SEC charges unregistered brokers who have sold fraudulent securities


The Securities and Exchange Commission imposed a fee two unregistered Arizona-based brokers for the sale of a total of $ 50 million in real estate funds managed by EquiAlt of Florida that were charged in February 2020 for running a Ponzi-like program.

According to the SEC complaint filed in federal court in Arizona, Ronald Frank Stevenson and his company have American Financial Security raised more than $ 19 million for unregistered offering of more than 100 Investors, which resulted in commissions of roughly $ 1.9 million. Jason P. Wootten and his company Family Tree Estate Planning were sold $ 32 million of the alleged fraudulent investments resulting in commissions of $ 3.7 million. None of their companies were registered as brokers / traders.

Stevenson and Wootten has not returned requests for comments at the time of going to press.

EquiAlt Claims are made to use investor money to buy property in “distressed markets” across the country, promising investors interest rates of 8% to 10% per annum.

But those deals were unprofitable “almost from the start,” and the company soon began using new investor money to pay interest to current investors, according to the SEC. The commission filed an emergency freeze in February 2020, with a court issuing an injunction and an asset freeze. Many investors were older or retired and were drawn to the funds on the assumption that they were “safe, low-risk and conservative”.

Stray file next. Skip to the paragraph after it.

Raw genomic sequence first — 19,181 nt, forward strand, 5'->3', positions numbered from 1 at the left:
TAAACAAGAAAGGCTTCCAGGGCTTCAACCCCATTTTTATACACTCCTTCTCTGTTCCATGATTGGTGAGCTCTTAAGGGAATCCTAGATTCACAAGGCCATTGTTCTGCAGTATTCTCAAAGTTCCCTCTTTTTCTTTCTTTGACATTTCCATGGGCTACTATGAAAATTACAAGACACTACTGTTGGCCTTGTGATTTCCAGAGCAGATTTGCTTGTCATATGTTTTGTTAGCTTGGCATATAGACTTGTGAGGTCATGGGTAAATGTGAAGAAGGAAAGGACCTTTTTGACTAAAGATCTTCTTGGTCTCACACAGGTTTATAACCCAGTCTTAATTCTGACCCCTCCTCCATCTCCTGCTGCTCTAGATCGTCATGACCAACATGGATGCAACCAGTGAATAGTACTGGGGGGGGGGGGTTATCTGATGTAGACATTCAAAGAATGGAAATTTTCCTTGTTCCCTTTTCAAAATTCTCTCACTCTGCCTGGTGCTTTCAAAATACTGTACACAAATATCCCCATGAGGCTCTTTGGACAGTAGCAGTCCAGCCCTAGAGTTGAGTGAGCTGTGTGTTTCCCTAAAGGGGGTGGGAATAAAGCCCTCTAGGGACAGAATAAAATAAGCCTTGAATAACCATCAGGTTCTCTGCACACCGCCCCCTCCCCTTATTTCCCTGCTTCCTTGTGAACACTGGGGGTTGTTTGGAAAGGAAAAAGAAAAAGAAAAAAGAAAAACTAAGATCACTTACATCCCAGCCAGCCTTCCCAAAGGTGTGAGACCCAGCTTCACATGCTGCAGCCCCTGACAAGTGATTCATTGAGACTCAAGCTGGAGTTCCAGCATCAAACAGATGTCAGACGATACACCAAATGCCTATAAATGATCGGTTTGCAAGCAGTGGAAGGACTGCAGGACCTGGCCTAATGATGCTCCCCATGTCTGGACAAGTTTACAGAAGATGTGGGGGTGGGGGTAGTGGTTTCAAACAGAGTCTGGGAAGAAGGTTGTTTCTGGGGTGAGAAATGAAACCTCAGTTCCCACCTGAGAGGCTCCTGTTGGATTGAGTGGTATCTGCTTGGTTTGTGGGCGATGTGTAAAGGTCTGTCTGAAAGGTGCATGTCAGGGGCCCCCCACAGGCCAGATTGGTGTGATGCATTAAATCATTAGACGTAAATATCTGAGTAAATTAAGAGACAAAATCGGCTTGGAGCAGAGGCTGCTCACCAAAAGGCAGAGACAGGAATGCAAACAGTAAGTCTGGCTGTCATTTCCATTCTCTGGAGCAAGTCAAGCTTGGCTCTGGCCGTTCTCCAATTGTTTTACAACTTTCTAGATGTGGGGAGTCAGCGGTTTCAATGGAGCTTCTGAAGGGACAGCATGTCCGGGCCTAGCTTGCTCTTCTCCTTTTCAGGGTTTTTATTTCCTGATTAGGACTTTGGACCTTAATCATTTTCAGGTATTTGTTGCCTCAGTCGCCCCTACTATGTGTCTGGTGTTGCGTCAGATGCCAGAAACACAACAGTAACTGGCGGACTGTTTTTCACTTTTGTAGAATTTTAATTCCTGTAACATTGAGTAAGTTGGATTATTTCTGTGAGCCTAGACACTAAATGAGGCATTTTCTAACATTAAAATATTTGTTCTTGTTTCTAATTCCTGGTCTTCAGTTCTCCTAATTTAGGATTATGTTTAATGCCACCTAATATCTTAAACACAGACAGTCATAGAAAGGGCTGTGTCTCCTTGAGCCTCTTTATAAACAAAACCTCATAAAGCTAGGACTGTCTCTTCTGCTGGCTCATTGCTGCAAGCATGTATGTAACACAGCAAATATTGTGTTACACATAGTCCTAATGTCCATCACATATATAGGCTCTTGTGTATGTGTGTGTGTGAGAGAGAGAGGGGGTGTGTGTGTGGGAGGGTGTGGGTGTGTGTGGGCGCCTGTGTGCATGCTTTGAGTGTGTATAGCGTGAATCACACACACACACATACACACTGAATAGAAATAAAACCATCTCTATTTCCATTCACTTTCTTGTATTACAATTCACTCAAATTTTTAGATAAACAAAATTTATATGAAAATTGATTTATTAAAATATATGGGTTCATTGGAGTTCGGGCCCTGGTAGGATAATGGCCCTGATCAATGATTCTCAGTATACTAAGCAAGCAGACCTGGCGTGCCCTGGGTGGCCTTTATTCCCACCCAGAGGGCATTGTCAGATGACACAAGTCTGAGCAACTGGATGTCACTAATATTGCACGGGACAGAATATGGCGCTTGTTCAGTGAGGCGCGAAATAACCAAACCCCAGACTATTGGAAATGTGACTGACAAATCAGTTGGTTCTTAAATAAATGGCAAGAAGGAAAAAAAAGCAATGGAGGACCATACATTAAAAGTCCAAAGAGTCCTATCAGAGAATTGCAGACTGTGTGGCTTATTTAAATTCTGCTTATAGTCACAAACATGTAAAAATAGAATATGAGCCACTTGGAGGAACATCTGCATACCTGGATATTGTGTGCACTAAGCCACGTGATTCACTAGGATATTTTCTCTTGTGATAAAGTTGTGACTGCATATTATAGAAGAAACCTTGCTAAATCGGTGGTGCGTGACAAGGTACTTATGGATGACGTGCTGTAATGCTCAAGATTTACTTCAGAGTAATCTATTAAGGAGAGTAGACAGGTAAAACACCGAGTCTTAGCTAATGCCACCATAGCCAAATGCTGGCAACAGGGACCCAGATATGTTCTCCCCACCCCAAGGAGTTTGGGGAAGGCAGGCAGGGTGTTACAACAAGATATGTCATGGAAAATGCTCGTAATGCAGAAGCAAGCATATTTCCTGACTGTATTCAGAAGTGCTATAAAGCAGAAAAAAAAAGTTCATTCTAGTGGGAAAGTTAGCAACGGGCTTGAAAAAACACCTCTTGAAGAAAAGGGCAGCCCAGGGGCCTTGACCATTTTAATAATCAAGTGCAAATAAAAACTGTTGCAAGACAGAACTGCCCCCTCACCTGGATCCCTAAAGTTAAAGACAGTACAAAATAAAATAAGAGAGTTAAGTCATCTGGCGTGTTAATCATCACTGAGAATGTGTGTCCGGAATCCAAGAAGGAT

The SEC’s 2020 action against CEO Brian Davison and CEO Barry Rybicki claims they have raised more than $ 170 million from around 1,100 investors in 35 states.

EquiAlt used a network of unregistered brokers, including Wootten and Stevenson, to run the program. According to the complaint, Wootten met Rybicki in 2016 and agreed to sell EquiAlt securities for a commission of 8%. He began recommending the funds to Family Tree’s clients, including many who had originally approached the company to help prepare a living trust.

“Many of these investors were unaccredited, undemanding and elderly people who invested through their IRA accounts,” the SEC complaint read.

Stevenson has been soliciting clients for EquiAlt funds for more than five years and, according to the complaint, has continued to reassure investors about the risk of the fund and the EquiAlt model. To attract investors, he placed advertisements in local newspapers and provided investors with marketing materials.

Investors before filed a class action lawsuit against EquiAlt following the SEC’s enforcement action against the company in February last year and lawsuit grew to include an attorney and several Florida-based law firms Investors believed they helped continue the Ponzi-like system. The SEC is seeking disgorgement with the interests of Wootten and Stevenson, as well as financial sanctions.


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